Besides, we are very unbelieving and you know how unbelief is apt always to exaggerate the black and to diminish the bright.When Giant Despair had put his victims into the castle, he was accustomed to beat them with a crab tree club. Some of us havefelt the weight of that club-sore are itsblows. Lying in that dungeon, Christian began to think whether it were not better to destroy himself, though, poor sillyman, all the while the key of promise was in his bosom and he needed not to have lain rotting in that dungeon for a singlehour. We cannot, therefore, expect withsuch a mischief-making propensity within us as our inclination to unbelief, that we can fairly judge what affliction means.
Added to this, over and above our unbelief, there is a vast amount of ignorance, and ignorance is always the mother of dismayand consternation. In the ignorant times in this country men were always trembling at their own superstitions. If some oldhag-perhaps some good old woman-sat bythe fireside, they dreamed she had an evil eye. They thought that she might scatter plague among the sheep, or mildew overthe corn. Afraid they were of the timid hare which crossed their path, or of the raven croaking in the old oak tree. The airwas full of omens and presages ofill. Even the insect that cried "tick" as it scratched the old decaying post, was a warning of death. And candles and coalsand all sorts of things alarmed them.
It is just the same spiritually with us. We are ignorant of what God means and so we say with Jacob, "All these things areagainst me," with about as much reason for saying so as our benighted ancestors had for being afraid of these omens and signs.We are profoundly ignorant, dear Brothers andSisters, when we dream that we are most wise. And the best taught man among us, if he could compare the little that he doesknow with the tremendous mass which he does not know, would be surprised to find himself so great a fool. This mass of ignorancealways becomes the fruitfulparent of fears and doubts-and consequently our chastisements seem to be very sore to us.
Besides, dear Friends, we are such selfish beings and so fond of ease. And we are so unwilling to be cut and wounded witheven God's lances. We feel so afraid, even of our heavenly Father's hand, if it should give us a blow, that our chastisementsalways seem to be more horrible than they are. Youknow, when a man resolves that he will endure an amputation, because he foresees that future good will come of it, eventhough it is a painful operation, he lies like a hero with scarce a groan or a tear. But another, careful of his flesh andtimid of himself, is frightened even atthe sight of the knife and cries out when but the very slightest incision has been made, and scarcely any pain has beenfelt.
So it is with many of us. We are so jealous of our own ease and pleasure, that the moment we even see the rod we are frightenedand alarmed. And at the very first stroke of it, before it has made the flesh to tingle, we think it is utterly unbearable,and that God intends to destroy us. What, then,with the clouds of fear, the dust of unbelief, the smoke of ignorance and the mist of selfishness, it is little wonder thatwe do not perceive the truth and thus, "no chastisement seems to be joyous."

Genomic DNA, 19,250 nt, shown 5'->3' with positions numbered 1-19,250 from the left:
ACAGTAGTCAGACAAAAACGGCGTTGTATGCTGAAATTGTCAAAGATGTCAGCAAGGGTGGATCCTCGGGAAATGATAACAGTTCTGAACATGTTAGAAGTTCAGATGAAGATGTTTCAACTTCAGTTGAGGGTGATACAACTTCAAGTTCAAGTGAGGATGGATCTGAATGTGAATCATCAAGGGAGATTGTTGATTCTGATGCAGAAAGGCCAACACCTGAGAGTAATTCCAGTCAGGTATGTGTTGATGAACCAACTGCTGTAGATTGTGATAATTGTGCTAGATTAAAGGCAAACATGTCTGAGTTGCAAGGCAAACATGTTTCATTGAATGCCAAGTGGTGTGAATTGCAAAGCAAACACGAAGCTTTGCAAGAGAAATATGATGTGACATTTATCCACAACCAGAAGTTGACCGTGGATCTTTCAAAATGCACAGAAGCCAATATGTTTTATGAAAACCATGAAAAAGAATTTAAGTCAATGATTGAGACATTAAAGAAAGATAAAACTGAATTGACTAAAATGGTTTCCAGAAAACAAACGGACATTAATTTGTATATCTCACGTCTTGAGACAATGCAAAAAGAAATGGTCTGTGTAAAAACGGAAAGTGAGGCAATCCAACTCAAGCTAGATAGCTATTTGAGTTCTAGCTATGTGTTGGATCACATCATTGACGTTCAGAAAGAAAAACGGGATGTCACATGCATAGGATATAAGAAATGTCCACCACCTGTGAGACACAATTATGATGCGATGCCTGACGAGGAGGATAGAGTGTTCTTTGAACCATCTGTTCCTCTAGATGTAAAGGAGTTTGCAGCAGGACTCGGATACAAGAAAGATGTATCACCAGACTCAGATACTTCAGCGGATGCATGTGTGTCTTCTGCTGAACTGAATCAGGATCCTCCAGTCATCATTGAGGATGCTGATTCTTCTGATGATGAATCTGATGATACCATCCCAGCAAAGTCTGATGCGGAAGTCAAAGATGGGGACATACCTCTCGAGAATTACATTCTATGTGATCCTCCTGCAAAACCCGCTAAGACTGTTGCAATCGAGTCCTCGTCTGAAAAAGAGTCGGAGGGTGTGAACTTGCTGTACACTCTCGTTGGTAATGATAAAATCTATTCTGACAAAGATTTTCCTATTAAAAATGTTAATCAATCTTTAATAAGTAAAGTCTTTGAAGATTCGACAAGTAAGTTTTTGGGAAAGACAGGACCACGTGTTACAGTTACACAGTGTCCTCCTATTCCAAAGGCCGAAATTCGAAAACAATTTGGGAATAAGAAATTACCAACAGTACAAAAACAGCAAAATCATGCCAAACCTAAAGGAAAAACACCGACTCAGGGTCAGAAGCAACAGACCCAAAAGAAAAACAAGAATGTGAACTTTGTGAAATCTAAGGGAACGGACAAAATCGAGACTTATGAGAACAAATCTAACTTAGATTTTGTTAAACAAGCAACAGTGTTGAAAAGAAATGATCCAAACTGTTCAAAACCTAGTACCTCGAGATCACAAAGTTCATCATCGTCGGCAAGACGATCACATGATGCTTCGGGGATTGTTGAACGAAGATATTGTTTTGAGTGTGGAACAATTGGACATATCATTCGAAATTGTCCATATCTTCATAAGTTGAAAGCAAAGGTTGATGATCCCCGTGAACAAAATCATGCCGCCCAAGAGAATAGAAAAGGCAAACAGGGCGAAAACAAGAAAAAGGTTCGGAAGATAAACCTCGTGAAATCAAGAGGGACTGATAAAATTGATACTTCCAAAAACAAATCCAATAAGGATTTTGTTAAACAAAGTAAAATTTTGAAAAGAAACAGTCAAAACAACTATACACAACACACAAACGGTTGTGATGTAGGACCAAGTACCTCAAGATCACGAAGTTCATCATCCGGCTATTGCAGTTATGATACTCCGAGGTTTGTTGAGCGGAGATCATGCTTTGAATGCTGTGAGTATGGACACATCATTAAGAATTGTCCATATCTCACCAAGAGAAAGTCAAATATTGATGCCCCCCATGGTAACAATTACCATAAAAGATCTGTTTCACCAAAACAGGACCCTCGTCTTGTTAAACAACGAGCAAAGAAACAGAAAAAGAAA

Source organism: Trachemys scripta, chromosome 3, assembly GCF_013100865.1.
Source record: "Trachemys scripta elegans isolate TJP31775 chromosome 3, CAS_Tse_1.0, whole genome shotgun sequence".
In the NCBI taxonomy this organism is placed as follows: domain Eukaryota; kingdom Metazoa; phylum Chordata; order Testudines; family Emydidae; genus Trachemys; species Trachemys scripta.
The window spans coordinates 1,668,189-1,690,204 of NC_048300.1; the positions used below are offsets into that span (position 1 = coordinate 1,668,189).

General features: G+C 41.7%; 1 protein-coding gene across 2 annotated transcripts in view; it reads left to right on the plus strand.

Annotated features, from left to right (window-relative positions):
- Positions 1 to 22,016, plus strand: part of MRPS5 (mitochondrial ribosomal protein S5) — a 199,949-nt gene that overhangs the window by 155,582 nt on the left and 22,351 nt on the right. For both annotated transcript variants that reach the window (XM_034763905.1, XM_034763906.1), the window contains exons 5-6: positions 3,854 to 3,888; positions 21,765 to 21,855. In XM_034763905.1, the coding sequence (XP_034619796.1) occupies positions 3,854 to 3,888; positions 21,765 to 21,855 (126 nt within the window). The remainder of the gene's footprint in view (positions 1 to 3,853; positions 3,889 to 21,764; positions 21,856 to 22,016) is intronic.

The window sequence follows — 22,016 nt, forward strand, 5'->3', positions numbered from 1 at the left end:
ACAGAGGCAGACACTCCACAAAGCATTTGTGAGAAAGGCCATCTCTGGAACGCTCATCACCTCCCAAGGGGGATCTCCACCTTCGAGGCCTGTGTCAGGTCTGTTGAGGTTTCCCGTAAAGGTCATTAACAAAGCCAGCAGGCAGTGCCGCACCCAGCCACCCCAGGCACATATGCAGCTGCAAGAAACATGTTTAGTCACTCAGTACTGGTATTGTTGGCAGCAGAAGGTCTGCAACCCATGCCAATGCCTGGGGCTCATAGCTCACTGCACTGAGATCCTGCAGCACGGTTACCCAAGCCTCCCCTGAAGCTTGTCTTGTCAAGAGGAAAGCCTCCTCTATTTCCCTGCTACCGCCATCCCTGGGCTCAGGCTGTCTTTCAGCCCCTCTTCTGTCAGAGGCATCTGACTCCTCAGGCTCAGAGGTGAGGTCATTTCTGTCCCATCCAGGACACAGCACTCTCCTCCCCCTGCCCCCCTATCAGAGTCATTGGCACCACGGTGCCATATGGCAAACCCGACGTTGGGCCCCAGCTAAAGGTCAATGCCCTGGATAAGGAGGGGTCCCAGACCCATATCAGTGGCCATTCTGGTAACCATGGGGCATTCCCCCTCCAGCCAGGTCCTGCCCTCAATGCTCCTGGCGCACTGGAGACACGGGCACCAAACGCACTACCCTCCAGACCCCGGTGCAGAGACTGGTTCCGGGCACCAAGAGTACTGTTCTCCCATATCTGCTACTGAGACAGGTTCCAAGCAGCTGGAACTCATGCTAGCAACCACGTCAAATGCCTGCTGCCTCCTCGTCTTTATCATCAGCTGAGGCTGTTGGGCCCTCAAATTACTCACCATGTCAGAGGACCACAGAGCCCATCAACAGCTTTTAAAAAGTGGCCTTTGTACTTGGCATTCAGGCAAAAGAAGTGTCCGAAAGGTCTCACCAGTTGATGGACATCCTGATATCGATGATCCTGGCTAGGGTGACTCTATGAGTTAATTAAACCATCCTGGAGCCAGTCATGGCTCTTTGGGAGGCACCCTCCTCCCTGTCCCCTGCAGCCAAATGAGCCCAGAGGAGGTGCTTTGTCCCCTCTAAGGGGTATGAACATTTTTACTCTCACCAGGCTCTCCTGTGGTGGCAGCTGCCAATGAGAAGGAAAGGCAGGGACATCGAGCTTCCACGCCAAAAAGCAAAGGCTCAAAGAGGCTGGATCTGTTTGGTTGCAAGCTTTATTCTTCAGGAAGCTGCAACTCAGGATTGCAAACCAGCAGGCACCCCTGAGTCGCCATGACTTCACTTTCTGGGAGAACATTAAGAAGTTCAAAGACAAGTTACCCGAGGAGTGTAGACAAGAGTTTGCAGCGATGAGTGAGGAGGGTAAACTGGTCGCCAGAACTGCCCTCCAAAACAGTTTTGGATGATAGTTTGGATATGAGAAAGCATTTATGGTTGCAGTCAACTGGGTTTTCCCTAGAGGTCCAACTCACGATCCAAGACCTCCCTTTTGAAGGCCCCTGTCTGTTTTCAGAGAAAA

2. The text shows us that carnal reason judges afflictions only "for the present." "No chastisement for the present seemsto be joyous." It judges in the present light, which happens to be the very worst light in which to form a correct estimate.Suppose that I am under a great tribulationtoday-let it be a bodily affliction-the head is aching, the heart is palpitating, the mind is agitated and distracted. AmI in a fit state, then, to judge the quality of affliction, with a distracted and addled brain? With the scales of the judgmentlifted from theirproper place, how can I sit and form a just idea of the wisdom of God in His dispensations? At such times old sins comeup and present passions become rebellious. How can I, when I have to contend with a thousand ancient sins and present temptations-howcan I sit down properlyand calmly judge what my affliction really is?
I am compelled to judge of it only by a mere surface glimpse. Besides, Satan very seldom forgets to roar on such occasions.That old cowardly villain seldom meddles with God's people when they can skillfully handle the shield of faith. He knows thatwe are more than a match for him when we areresting simply upon our God. But if he can only see a distracted brain, and sin pressing heavily upon us, and a mind beclouded,then it is that he comes in a tremendous fury and hopes to make a full end of us. And if added to all this, what if God shouldhide His face from us, andwe should be in the dark? It is hard judging Providences when it is dark-dark without and dark within-Hell howling and earthshaking.
It is difficult to judge anything rightly while, perhaps, the wife is dying, the children weeping, property is flying, creditorsare dunning, the mind vexed and enemies slandering. When we-
"See every day new straits attend, And wonder where the scene shall end," is it a fit time to judge of God? Ought we not atsuch seasons, like Aaron, to hold our peace because the word we shall speak is sure to be unwise? Had we not better bid carnalreason hold its decision and wait for bettertimes to come? "No chastisement for the present can seem joyous but grievous."